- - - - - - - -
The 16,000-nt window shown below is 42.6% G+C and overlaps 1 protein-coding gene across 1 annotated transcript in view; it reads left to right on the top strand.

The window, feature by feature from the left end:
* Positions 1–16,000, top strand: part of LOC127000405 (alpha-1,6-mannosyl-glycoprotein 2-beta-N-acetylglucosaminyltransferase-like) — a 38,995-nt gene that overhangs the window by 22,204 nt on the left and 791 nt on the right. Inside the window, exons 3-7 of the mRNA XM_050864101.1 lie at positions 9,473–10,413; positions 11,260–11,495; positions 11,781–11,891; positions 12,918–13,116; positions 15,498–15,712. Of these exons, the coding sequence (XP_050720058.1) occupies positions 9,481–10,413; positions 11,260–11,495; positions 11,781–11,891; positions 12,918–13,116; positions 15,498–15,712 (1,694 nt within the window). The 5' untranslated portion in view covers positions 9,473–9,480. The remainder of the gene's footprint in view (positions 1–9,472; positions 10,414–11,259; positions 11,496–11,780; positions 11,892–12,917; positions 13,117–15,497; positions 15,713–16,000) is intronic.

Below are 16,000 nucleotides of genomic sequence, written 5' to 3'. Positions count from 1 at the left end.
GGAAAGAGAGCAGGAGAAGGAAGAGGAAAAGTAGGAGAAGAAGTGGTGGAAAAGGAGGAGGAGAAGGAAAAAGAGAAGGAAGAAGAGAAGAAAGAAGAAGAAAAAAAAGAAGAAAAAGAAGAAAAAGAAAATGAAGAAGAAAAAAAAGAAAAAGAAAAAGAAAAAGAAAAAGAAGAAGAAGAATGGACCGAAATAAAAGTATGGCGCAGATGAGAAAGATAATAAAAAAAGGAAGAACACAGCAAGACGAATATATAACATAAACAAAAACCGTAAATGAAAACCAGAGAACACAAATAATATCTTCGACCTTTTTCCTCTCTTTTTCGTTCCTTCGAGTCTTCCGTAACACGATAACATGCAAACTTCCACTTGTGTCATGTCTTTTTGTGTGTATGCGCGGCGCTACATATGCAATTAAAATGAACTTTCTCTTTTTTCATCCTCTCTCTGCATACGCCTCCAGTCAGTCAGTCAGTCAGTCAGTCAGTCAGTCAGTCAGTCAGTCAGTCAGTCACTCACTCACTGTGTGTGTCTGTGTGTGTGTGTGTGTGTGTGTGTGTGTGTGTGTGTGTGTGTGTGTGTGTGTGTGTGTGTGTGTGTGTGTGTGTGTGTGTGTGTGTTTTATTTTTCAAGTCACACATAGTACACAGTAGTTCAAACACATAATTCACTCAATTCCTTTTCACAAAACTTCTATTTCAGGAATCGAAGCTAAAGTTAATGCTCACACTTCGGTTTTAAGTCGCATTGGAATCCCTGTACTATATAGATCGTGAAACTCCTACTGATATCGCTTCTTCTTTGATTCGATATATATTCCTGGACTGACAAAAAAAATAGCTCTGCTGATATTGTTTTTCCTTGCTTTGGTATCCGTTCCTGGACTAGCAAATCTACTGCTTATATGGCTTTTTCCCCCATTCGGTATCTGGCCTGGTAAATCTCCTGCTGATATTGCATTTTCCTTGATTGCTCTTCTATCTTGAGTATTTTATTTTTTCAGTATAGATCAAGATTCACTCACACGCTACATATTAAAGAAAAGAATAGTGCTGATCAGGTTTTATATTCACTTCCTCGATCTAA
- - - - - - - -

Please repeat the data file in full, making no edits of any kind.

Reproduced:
The 16,000-nt window shown below is 42.6% G+C and overlaps 1 protein-coding gene across 1 annotated transcript in view; it reads left to right on the top strand.

The window, feature by feature from the left end:
* Positions 1–16,000, top strand: part of LOC127000405 (alpha-1,6-mannosyl-glycoprotein 2-beta-N-acetylglucosaminyltransferase-like) — a 38,995-nt gene that overhangs the window by 22,204 nt on the left and 791 nt on the right. Inside the window, exons 3-7 of the mRNA XM_050864101.1 lie at positions 9,473–10,413; positions 11,260–11,495; positions 11,781–11,891; positions 12,918–13,116; positions 15,498–15,712. Of these exons, the coding sequence (XP_050720058.1) occupies positions 9,481–10,413; positions 11,260–11,495; positions 11,781–11,891; positions 12,918–13,116; positions 15,498–15,712 (1,694 nt within the window). The 5' untranslated portion in view covers positions 9,473–9,480. The remainder of the gene's footprint in view (positions 1–9,472; positions 10,414–11,259; positions 11,496–11,780; positions 11,892–12,917; positions 13,117–15,497; positions 15,713–16,000) is intronic.

Below are 16,000 nucleotides of genomic sequence, written 5' to 3'. Positions count from 1 at the left end.
GGAAAGAGAGCAGGAGAAGGAAGAGGAAAAGTAGGAGAAGAAGTGGTGGAAAAGGAGGAGGAGAAGGAAAAAGAGAAGGAAGAAGAGAAGAAAGAAGAAGAAAAAAAAGAAGAAAAAGAAGAAAAAGAAAATGAAGAAGAAAAAAAAGAAAAAGAAAAAGAAAAAGAAAAAGAAGAAGAAGAATGGACCGAAATAAAAGTATGGCGCAGATGAGAAAGATAATAAAAAAAGGAAGAACACAGCAAGACGAATATATAACATAAACAAAAACCGTAAATGAAAACCAGAGAACACAAATAATATCTTCGACCTTTTTCCTCTCTTTTTCGTTCCTTCGAGTCTTCCGTAACACGATAACATGCAAACTTCCACTTGTGTCATGTCTTTTTGTGTGTATGCGCGGCGCTACATATGCAATTAAAATGAACTTTCTCTTTTTTCATCCTCTCTCTGCATACGCCTCCAGTCAGTCAGTCAGTCAGTCAGTCAGTCAGTCAGTCAGTCAGTCAGTCAGTCACTCACTCACTGTGTGTGTCTGTGTGTGTGTGTGTGTGTGTGTGTGTGTGTGTGTGTGTGTGTGTGTGTGTGTGTGTGTGTGTGTGTGTGTGTGTGTGTGTGTGTGTTTTATTTTTCAAGTCACACATAGTACACAGTAGTTCAAACACATAATTCACTCAATTCCTTTTCACAAAACTTCTATTTCAGGAATCGAAGCTAAAGTTAATGCTCACACTTCGGTTTTAAGTCGCATTGGAATCCCTGTACTATATAGATCGTGAAACTCCTACTGATATCGCTTCTTCTTTGATTCGATATATATTCCTGGACTGACAAAAAAAATAGCTCTGCTGATATTGTTTTTCCTTGCTTTGGTATCCGTTCCTGGACTAGCAAATCTACTGCTTATATGGCTTTTTCCCCCATTCGGTATCTGGCCTGGTAAATCTCCTGCTGATATTGCATTTTCCTTGATTGCTCTTCTATCTTGAGTATTTTATTTTTTCAGTATAGATCAAGATTCACTCACACGCTACATATTAAAGAAAAGAATAGTGCTGATCAGGTTTTATATTCACTTCCTCGATCTAA